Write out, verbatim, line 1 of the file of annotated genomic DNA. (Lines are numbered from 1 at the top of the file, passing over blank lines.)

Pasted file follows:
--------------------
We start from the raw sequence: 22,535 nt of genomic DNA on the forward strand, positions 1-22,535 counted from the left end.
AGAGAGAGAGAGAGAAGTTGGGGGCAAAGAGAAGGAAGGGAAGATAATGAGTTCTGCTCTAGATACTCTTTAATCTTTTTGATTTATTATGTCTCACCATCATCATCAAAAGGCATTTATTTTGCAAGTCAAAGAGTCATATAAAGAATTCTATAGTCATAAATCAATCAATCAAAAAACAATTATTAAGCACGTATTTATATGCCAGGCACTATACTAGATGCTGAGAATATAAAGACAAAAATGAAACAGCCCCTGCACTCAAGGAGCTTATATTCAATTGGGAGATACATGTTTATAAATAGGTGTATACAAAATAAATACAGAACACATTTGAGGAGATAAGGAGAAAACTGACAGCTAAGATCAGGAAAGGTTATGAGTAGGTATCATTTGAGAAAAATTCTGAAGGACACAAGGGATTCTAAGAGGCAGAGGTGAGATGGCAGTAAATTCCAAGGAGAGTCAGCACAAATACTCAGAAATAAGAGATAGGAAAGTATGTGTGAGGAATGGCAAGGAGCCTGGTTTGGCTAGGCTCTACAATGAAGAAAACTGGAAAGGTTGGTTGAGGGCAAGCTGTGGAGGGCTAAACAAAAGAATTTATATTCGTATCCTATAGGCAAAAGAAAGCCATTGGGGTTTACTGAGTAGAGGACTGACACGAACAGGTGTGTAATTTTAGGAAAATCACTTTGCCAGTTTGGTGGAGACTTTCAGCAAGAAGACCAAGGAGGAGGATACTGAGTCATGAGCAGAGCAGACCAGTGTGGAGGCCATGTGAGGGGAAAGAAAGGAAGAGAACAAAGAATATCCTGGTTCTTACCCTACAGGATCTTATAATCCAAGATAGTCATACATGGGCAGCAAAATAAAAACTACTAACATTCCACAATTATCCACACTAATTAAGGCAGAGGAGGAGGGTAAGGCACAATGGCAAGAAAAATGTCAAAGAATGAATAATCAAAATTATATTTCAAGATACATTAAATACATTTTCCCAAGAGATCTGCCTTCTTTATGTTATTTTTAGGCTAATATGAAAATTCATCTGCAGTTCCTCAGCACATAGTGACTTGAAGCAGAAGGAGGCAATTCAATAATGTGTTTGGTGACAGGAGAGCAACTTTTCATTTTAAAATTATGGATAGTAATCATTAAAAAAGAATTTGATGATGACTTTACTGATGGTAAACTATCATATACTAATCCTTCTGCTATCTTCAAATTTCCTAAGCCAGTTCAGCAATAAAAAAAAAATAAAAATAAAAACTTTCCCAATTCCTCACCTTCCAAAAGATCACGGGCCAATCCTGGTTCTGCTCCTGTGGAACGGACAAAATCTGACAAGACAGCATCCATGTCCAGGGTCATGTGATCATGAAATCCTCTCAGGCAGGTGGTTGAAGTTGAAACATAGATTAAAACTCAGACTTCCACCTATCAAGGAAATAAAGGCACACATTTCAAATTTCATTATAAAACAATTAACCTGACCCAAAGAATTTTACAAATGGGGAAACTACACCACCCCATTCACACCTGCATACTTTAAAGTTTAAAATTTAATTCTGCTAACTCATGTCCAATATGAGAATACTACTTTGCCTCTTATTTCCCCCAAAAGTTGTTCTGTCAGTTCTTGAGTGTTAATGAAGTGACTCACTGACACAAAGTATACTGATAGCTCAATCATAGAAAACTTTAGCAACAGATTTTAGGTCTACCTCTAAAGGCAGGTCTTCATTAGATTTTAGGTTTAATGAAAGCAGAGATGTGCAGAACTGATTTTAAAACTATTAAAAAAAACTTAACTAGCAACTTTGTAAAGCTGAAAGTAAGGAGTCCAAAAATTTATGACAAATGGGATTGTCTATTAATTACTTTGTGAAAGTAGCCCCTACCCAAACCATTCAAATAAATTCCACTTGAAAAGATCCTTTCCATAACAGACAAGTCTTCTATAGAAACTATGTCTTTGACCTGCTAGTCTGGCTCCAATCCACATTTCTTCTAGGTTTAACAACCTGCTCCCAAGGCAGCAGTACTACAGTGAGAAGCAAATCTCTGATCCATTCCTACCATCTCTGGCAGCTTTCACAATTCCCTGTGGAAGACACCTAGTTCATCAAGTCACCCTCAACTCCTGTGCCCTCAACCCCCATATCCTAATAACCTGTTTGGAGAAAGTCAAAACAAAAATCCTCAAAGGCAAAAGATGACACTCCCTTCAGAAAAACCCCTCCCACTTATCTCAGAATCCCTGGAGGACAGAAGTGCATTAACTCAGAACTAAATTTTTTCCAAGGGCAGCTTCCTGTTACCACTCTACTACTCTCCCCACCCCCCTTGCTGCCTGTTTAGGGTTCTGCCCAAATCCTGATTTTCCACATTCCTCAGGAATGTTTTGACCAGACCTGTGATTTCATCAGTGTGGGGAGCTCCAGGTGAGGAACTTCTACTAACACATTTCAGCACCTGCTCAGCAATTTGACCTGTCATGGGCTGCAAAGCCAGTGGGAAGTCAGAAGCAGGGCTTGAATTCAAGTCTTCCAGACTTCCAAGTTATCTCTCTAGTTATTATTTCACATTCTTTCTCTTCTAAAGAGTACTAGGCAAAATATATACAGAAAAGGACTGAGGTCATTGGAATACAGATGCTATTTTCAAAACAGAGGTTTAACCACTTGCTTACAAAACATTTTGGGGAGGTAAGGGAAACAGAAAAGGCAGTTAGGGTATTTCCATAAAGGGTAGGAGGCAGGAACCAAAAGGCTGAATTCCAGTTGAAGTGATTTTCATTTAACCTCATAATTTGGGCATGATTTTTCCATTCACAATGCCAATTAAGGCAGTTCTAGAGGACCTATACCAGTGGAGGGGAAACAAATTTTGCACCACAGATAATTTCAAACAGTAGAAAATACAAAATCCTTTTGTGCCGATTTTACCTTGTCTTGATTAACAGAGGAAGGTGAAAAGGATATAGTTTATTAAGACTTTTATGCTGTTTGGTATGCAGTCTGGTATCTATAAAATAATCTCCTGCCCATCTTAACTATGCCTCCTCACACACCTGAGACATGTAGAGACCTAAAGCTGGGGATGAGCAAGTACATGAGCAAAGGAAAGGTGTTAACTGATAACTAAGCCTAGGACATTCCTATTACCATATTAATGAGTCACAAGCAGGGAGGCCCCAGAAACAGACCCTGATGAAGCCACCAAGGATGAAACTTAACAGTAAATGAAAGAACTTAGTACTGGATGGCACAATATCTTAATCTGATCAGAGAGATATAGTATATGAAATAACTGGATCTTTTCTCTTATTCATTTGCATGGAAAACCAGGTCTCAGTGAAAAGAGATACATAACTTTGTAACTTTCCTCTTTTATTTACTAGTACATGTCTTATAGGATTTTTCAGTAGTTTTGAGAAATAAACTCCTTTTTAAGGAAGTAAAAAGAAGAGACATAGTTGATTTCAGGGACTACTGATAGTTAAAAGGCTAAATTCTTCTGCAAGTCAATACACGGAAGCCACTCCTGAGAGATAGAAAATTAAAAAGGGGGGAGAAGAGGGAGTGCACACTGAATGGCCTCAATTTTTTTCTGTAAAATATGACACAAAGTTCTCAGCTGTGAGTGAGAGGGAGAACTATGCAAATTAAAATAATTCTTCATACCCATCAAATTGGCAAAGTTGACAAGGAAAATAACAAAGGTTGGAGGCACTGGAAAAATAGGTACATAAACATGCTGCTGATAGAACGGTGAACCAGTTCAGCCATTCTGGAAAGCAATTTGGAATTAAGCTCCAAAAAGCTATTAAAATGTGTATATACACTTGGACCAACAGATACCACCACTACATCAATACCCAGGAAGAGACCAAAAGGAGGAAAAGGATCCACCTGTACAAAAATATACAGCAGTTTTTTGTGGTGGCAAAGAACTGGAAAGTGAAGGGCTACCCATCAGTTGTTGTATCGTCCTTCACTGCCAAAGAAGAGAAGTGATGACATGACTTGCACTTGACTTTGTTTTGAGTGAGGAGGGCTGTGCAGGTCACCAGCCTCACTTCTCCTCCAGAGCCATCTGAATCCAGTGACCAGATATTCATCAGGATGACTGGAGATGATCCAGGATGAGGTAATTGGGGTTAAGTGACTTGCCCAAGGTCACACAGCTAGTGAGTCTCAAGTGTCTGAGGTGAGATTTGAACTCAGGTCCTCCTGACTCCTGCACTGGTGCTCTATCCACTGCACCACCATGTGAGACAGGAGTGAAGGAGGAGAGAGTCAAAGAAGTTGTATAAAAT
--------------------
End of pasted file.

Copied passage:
We start from the raw sequence: 22,535 nt of genomic DNA on the forward strand, positions 1-22,535 counted from the left end.